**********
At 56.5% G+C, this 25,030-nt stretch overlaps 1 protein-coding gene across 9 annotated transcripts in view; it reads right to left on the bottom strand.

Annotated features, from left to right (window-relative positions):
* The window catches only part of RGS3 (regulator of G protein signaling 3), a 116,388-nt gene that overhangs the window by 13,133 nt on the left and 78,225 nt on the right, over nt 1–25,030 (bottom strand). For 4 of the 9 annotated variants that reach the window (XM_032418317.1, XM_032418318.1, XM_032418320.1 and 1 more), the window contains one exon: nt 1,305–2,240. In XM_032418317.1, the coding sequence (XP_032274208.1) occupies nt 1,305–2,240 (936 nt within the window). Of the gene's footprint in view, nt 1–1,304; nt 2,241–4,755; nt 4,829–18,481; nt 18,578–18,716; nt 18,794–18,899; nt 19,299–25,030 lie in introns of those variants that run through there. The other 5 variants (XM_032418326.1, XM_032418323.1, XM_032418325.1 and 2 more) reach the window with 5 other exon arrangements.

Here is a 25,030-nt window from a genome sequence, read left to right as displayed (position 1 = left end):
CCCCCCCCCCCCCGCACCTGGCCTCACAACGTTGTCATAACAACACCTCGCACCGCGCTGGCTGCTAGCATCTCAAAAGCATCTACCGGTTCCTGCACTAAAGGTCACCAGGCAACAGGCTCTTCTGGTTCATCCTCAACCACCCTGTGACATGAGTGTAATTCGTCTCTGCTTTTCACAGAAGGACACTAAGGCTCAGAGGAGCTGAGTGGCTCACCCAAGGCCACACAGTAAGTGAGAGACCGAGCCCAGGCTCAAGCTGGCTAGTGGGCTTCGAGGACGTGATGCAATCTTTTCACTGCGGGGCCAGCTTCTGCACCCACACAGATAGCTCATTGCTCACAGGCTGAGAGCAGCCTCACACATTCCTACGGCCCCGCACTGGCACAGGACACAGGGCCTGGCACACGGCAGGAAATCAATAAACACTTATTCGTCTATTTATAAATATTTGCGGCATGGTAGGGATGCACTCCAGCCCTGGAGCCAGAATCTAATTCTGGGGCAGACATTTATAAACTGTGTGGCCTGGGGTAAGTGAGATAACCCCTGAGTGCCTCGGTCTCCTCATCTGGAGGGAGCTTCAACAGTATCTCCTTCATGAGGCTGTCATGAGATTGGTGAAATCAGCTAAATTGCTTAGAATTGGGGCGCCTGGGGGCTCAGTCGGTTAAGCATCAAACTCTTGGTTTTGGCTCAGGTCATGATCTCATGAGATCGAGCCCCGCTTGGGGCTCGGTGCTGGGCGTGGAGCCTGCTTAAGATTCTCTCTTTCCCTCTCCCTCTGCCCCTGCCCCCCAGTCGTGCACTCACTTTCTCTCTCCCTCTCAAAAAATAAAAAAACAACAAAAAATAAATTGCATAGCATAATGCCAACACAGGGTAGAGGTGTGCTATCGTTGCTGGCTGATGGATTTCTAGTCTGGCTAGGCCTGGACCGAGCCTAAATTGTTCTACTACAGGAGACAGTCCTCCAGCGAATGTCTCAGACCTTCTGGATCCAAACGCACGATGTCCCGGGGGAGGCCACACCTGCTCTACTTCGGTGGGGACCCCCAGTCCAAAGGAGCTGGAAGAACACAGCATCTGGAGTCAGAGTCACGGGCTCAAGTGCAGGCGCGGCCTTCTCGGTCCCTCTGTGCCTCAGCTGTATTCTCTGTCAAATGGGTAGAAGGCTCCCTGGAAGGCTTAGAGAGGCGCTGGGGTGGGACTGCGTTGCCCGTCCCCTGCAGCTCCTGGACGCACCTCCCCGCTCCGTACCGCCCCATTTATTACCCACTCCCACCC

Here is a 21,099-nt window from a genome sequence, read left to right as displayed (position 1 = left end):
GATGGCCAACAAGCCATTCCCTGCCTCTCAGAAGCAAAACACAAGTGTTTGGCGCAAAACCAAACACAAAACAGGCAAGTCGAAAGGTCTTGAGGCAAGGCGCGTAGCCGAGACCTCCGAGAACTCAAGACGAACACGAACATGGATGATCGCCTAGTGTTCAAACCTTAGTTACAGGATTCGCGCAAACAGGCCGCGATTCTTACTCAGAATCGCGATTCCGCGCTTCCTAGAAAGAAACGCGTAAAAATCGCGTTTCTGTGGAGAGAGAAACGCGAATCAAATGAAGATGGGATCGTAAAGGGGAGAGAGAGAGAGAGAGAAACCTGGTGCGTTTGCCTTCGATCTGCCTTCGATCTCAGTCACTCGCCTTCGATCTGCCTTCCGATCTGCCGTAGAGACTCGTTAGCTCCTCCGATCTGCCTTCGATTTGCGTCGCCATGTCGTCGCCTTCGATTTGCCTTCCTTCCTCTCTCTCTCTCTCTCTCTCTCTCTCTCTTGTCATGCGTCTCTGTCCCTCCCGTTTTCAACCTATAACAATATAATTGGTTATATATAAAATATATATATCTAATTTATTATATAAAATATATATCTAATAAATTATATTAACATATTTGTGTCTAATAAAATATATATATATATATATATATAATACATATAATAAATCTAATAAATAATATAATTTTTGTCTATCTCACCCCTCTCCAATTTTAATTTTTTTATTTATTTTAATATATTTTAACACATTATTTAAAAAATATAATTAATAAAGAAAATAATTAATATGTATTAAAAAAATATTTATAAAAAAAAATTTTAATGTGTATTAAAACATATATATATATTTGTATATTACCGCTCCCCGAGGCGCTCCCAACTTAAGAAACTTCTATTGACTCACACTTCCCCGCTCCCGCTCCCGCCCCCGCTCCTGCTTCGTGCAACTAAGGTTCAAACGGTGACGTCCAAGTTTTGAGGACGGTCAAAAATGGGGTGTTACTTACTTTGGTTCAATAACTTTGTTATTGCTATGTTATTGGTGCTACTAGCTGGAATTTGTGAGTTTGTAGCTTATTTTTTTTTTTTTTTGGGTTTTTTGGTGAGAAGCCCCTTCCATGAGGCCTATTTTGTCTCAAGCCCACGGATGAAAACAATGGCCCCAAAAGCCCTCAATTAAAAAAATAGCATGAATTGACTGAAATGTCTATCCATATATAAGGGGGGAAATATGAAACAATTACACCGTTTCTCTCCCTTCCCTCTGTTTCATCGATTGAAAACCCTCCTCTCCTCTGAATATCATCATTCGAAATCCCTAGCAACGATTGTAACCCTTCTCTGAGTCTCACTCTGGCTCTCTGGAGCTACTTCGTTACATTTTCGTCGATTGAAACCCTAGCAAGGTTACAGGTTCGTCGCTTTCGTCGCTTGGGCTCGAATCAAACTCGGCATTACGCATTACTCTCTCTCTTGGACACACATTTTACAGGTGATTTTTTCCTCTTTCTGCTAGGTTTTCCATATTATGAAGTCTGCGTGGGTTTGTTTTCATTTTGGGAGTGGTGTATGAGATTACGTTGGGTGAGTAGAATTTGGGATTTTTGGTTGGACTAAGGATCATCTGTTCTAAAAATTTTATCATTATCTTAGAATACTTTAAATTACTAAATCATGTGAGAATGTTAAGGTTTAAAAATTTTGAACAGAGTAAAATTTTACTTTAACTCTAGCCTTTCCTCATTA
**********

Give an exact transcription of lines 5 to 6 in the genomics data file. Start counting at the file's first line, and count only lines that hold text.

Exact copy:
CCCCCCCCCCCCCGCACCTGGCCTCACAACGTTGTCATAACAACACCTCGCACCGCGCTGGCTGCTAGCATCTCAAAAGCATCTACCGGTTCCTGCACTAAAGGTCACCAGGCAACAGGCTCTTCTGGTTCATCCTCAACCACCCTGTGACATGAGTGTAATTCGTCTCTGCTTTTCACAGAAGGACACTAAGGCTCAGAGGAGCTGAGTGGCTCACCCAAGGCCACACAGTAAGTGAGAGACCGAGCCCAGGCTCAAGCTGGCTAGTGGGCTTCGAGGACGTGATGCAATCTTTTCACTGCGGGGCCAGCTTCTGCACCCACACAGATAGCTCATTGCTCACAGGCTGAGAGCAGCCTCACACATTCCTACGGCCCCGCACTGGCACAGGACACAGGGCCTGGCACACGGCAGGAAATCAATAAACACTTATTCGTCTATTTATAAATATTTGCGGCATGGTAGGGATGCACTCCAGCCCTGGAGCCAGAATCTAATTCTGGGGCAGACATTTATAAACTGTGTGGCCTGGGGTAAGTGAGATAACCCCTGAGTGCCTCGGTCTCCTCATCTGGAGGGAGCTTCAACAGTATCTCCTTCATGAGGCTGTCATGAGATTGGTGAAATCAGCTAAATTGCTTAGAATTGGGGCGCCTGGGGGCTCAGTCGGTTAAGCATCAAACTCTTGGTTTTGGCTCAGGTCATGATCTCATGAGATCGAGCCCCGCTTGGGGCTCGGTGCTGGGCGTGGAGCCTGCTTAAGATTCTCTCTTTCCCTCTCCCTCTGCCCCTGCCCCCCAGTCGTGCACTCACTTTCTCTCTCCCTCTCAAAAAATAAAAAAACAACAAAAAATAAATTGCATAGCATAATGCCAACACAGGGTAGAGGTGTGCTATCGTTGCTGGCTGATGGATTTCTAGTCTGGCTAGGCCTGGACCGAGCCTAAATTGTTCTACTACAGGAGACAGTCCTCCAGCGAATGTCTCAGACCTTCTGGATCCAAACGCACGATGTCCCGGGGGAGGCCACACCTGCTCTACTTCGGTGGGGACCCCCAGTCCAAAGGAGCTGGAAGAACACAGCATCTGGAGTCAGAGTCACGGGCTCAAGTGCAGGCGCGGCCTTCTCGGTCCCTCTGTGCCTCAGCTGTATTCTCTGTCAAATGGGTAGAAGGCTCCCTGGAAGGCTTAGAGAGGCGCTGGGGTGGGACTGCGTTGCCCGTCCCCTGCAGCTCCTGGACGCACCTCCCCGCTCCGTACCGCCCCATTTATTACCCACTCCCACCC

Here is a 21,099-nt window from a genome sequence, read left to right as displayed (position 1 = left end):